1. What are your future career goals?

You’ve found out about the candidates past and present, but what about their future? This is an opportunity to see how ambitious and committed they are, but also how realistic they are in what they want to achieve.

Someone who wants to be a millionaire at 35 might show ambition, but their sense of optimism and realism may not hit the right notes for your business!

Ideally, you need someone who is going to stick around and make good progression through the ranks into a more senior position, but they need to earn this along the way. A candidate who shows enthusiasm to grow along side your business may be the best option if it matches your future plans for the role.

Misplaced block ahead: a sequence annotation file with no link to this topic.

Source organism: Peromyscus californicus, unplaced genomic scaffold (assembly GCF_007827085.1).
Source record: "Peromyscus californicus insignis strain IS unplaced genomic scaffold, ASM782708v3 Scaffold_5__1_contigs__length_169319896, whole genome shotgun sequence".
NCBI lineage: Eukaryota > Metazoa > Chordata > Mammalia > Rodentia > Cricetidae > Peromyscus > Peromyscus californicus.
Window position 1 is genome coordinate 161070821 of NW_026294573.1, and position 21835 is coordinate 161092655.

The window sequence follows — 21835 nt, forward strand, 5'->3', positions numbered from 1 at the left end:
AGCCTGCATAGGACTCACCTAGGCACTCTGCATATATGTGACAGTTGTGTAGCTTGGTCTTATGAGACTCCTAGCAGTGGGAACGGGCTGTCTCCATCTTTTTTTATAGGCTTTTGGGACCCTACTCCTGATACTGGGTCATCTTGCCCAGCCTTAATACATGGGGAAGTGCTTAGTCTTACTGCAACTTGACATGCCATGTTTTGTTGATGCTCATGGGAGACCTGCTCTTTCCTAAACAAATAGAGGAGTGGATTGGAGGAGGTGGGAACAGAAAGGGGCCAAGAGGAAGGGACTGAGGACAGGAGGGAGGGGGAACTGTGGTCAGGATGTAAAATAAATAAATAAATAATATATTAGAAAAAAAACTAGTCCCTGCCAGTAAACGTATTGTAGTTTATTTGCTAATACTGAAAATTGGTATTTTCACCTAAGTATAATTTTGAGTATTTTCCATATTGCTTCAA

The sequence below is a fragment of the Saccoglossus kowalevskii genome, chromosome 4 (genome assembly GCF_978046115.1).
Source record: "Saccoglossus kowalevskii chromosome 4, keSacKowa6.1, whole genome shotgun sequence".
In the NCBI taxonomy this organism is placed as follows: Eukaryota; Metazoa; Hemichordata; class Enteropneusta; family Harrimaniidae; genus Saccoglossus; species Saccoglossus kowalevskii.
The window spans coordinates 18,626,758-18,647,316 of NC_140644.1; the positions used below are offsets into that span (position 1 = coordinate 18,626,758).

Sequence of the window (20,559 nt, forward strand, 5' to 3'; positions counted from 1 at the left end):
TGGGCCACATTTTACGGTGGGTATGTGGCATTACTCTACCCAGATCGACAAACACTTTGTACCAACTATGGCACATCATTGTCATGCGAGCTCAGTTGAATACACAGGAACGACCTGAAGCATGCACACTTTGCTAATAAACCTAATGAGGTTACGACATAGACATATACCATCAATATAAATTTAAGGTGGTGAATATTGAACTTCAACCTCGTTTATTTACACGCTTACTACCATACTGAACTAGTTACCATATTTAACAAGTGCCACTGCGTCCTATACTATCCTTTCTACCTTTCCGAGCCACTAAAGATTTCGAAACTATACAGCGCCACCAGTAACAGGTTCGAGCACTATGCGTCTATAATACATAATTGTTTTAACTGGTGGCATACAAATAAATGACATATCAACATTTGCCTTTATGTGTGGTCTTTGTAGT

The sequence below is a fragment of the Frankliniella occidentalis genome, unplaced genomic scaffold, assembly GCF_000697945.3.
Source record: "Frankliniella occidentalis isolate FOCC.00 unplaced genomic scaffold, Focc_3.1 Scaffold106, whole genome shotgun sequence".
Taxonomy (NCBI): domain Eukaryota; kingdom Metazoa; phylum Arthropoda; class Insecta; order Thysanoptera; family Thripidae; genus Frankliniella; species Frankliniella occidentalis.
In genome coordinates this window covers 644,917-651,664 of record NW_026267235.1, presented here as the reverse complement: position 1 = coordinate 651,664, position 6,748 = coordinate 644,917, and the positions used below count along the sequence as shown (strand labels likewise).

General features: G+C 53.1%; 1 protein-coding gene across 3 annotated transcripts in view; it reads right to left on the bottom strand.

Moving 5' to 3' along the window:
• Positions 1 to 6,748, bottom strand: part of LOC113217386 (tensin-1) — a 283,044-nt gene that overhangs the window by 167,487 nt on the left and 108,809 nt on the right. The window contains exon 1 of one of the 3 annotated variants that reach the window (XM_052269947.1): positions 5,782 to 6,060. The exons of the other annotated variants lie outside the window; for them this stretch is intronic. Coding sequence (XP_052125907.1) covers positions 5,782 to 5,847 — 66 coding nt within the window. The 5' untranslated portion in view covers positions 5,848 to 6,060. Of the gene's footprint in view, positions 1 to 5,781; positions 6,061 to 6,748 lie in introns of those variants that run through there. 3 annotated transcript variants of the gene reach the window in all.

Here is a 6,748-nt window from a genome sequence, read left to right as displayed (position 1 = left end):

The small print

Just like a contract, discussing the small print at the end of an interview can help you decide which of your interviewees are most suited to the role. If there are no clauses that cause alarm, you can rest assured you have ticked every box from your perspective in giving a thorough interview.

  1. Do you have any questions about the role, or our company?

If the candidate is genuinely interested in working for your company, they will no doubt have some questions of their own. These could be anything from wider benefit packages (such as pensions and health insurance etc.) and holiday entitlement, through to more specific questions about the role and its responsibilities.